How to Succeed in Med School by Really Trying

You’ve been accepted to medical school, and the excitement and relief are a great high after the wait and anxiety. The weeks before starting school have flown by and the thousands of things you heard during orientation have basically gone in one ear and out the other.

Lo and behold, here comes the anxiety all over again, but this time it’s focused on how to succeed and develop an academic record that will ensure your placement in a good residency four years from now.

You look around at your classmates and you’re certain they are all smarter than you. Here’s the good news: whether they are or not really doesn’t matter much. It turns out that the keys to success are steady hard work, good time management, dedication and a healthy dose of compulsiveness.

Young medical student feels pressure

Medical school studying is not like college studying. Most of us succeeded at college by cramming just before exams. It worked; otherwise we wouldn’t have had the grades to be accepted to medical school. But that technique won’t work in med school. There is just too much information coming your way and it’s coming fast. Miss a lecture or two (whether in person or online) and it’s hard to catch up and keep up.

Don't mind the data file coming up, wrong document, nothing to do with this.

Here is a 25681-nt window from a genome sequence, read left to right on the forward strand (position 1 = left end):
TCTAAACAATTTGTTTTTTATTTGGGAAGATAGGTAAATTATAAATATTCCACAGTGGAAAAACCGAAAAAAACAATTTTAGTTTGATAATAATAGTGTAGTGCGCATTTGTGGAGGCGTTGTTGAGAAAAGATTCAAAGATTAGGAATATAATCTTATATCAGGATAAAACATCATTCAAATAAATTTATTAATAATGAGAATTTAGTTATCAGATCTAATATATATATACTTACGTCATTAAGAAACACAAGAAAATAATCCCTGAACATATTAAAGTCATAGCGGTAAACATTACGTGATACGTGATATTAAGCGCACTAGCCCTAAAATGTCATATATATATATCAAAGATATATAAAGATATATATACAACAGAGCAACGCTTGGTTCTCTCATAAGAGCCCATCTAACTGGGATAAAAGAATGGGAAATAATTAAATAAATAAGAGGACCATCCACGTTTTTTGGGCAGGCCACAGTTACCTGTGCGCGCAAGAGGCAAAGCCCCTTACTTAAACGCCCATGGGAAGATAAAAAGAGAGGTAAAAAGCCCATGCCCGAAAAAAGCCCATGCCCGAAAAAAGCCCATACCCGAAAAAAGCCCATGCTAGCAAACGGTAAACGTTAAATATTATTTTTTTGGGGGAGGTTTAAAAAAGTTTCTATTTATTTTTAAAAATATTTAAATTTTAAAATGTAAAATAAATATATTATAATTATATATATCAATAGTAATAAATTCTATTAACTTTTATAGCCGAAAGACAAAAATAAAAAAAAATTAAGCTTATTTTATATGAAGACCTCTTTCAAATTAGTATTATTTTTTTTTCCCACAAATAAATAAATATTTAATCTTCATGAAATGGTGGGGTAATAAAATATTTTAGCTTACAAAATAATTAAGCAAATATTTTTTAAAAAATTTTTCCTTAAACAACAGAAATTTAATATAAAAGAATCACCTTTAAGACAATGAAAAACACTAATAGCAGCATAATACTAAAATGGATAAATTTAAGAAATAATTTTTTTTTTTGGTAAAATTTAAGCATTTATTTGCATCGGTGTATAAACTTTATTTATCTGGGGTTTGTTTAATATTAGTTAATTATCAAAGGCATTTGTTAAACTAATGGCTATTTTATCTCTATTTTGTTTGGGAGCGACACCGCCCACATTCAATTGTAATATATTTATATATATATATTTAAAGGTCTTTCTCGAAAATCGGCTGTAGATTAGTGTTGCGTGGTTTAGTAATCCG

Many premeds have excelled at playing an instrument, mastering a martial art or two or playing competitive team sports. It’s that sort of dedication that is needed to excel in med school. Just as the music teacher or athletic coach says you need to practice four hours a day to stay in the orchestra or on the team, you, as your own coach now, have to tell yourself to study four hours a day to pass all your exams. That’s the ticket to success.

Remember: we would all like to have brilliant, dedicated physicians when we are  sick. But if I have to choose between a brilliant physician and a dedicated one (think “obsessive”) —a doctor who will leave no stone unturned in making a diagnosis or determining the right treatment— I’ll go with the dedicated one every time.

What helped you make it through your first year of med school? Share your story in comments.

Be sure to check out our #MedMo page for tips about getting into and getting through medical school! 

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Stephen G. Baum, M.D.

Stephen G. Baum, M.D.

Stephen G. Baum, M.D. is senior associate dean for students at Albert Einstein College of Medicine

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  • Thiago daLuz October 30, 2013, 11:57 AM

    Excellent points and advice, very comforting. I think that Edmonton medical school is a little more…comfortable, than other places. That may just be because it’s Canada, but regardless, I think they foster more of that desire to be a dedicated physician, rather than just brilliant.

    Reply

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